The British Pound has fallen against the Euro on six of the last seven days confirming a growing downward bias.
A swing back to 'harder Brexit' talk and the suggestion from International Trade Minister Liam Fox of a Turkey-style interim solution which would only give the very barest bones of access to the common market may have been the source of Pound Sterling's recent bout of weakness.
Meanwhile, the bailing-out of struggling Italian lender Banco Monte die Piaschi di Sienna may have supported the Euro which has had a strong festive season, rising versus the both the Dollar and the Pound.
Concerning the outlook, GBP/EUR looks poised to break below a major trendline from the October lows which would then open the sluice gates lower.
A break below 1.1700, for example, would confirm the trendline penetrated, and generate a new target at 1.1600 where the 50-day Moving Average (MA) is situated.
According to technical analysis, when the exchange rate breaks below a trendline it is generally forecast to fall the same distance as the move prior to the break.
On the chart below the move prior to the break has been labeled ‘x’ and the move after ‘y’.
According to the principles of technical analysis therfore, y should equal x (y=x), and this roughly corresponds with the target of 1.1600, if not lower.
The falling MACD indicator in the lower pane, has broken below its signal line indicating more downside is likely in the underlying asset.
While short-term momentum appears pointed lower it is far too soon to suggest Sterling is on the cusp of another major break lower.
A majority of analysts see the Euro as vulnerable to political risks in 2017, particular in the lead up to France's presidential election.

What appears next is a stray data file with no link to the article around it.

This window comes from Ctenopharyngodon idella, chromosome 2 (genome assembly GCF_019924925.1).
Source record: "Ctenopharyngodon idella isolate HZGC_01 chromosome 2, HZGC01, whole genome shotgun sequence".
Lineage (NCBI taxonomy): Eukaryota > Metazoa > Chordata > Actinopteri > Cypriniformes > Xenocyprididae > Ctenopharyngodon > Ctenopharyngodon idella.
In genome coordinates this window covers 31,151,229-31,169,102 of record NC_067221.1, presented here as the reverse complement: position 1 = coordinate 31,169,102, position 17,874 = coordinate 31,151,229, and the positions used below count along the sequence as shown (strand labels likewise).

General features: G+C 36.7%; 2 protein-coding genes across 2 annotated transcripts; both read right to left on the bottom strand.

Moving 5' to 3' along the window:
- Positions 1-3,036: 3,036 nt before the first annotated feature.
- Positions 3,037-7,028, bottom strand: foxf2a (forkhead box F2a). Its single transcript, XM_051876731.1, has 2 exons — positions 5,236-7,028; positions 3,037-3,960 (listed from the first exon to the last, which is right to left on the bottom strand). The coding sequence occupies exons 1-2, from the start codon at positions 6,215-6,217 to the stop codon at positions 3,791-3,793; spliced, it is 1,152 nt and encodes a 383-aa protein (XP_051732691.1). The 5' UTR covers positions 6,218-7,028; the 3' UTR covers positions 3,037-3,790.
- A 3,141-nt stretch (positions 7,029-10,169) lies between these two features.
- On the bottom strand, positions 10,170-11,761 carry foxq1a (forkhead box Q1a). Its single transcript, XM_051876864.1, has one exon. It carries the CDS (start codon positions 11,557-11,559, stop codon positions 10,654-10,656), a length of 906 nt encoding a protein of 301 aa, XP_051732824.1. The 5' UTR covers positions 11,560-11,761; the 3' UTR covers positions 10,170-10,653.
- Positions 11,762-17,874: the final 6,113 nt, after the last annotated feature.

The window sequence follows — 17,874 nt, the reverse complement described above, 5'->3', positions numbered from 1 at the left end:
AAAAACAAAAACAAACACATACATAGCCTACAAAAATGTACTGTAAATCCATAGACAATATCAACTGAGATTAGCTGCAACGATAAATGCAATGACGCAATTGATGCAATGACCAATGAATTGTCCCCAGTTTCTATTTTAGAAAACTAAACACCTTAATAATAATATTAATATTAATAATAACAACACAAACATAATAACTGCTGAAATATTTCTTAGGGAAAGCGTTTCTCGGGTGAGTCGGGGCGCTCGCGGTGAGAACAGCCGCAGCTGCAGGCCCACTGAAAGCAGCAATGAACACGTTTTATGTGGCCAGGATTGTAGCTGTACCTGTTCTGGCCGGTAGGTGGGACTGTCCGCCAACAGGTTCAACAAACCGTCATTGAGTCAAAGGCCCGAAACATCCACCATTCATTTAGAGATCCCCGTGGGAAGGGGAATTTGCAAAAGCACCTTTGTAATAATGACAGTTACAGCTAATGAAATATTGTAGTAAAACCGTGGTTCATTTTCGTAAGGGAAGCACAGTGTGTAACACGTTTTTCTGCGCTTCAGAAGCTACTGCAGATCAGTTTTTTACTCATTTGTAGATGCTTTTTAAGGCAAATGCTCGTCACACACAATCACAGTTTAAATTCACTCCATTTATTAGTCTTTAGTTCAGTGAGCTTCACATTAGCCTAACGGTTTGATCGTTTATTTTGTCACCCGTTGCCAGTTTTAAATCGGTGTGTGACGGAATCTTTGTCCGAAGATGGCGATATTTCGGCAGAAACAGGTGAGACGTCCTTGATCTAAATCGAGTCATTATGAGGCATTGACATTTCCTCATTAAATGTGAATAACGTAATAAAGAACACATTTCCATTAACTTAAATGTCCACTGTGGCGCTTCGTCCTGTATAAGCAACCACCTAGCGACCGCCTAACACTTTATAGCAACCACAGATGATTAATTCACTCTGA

Xtrade’s Paul Sirani argues that the “dispersion” of forecasts for EUR/GBP, which is the widest in a decade at 0.73 – 1.00, is as a result of the unprecedented political risks in the UK and Eurozone:
“This dispersion is largely a function of today’s unprecedented political turmoil, whether you view Brexit’s tortured implementation path or the European political populism threat as the greater risk.
“Our view is that the muddle and uncertainty plaguing the British process is less threatening than the real and growing risks facing the continent, so look for sterling strengthening to some 0.8 £/€.”
Those who argue for a stronger Euro in 2017 meanwhile see tapering of the European Central Bank's asset purchase programme towards the end of the year as the catalyst for more upside in the currency.
The Euro: Data to Watch this Week
From a hard-data perspective, the main release for the single currency will be private sector Loans in November, released on Thursday morning at 09.00 (GMT), which came out at 1.8% previously.
The release of loans data is significant for the Eurozone as it is will show how well transmission of monetary policy is working.
The European Central Bank will want to see a high increase in loans as it will prove monetary stimulus is filtering down into the real economy.
Also, out at 09.00 on Thursday 28 is Money Supply (M3), which the majority of analysts have forecast at an unchanged 4.4% rise in November.
Sterling to Remain Driven by Sentiment, 2017 Forecast to Offer a Recovery
The Pound has recently lost some value from a resurgence of “Hard” Brexit talk.
Liam Fox has suggested a transitional phase might resemble the Turkish model, however, Theresa May did not provide any details when she also suggested the adoption of an interim model.
If there is any further talk of Brexit from leading authorities in the week ahead then that could move the Pound, since data is very thin, and only includes
After one of the worst years in its history, the British Pound could make a comeback in 2017 according to Nordea Market’s FX Strategist Aurelija Augulyte.
“2016 was a disaster for the GBP, as the unexpected Brexit vote knocked it off most since the Lehman crisis,” says Augulyte in a recent briefing to clients. "Next year it will stage a comeback.”
The Pound fell to multi-year lows against both the Euro and US Dollar amidst a free-fall in certainty and confidence in the wake of the UK's decision to exit the European Union.
The year ahead will be crucial for Sterling as it will start taking direction from the progression of Brexit negotiations.
Yet, Augulyte strikes a positive tone regarding the prospects for the UK currency on this front as she believes the worst is over.
“Now that the hard-Brexit has become a market’s baseline, should we shift towards a softer form of Brexit – avoiding an exit “cliff” with a transition agreement – the markets will be relieved. It could happen as PM May will deliver the Brexit plan before actually triggering Article 50,” says the strategist.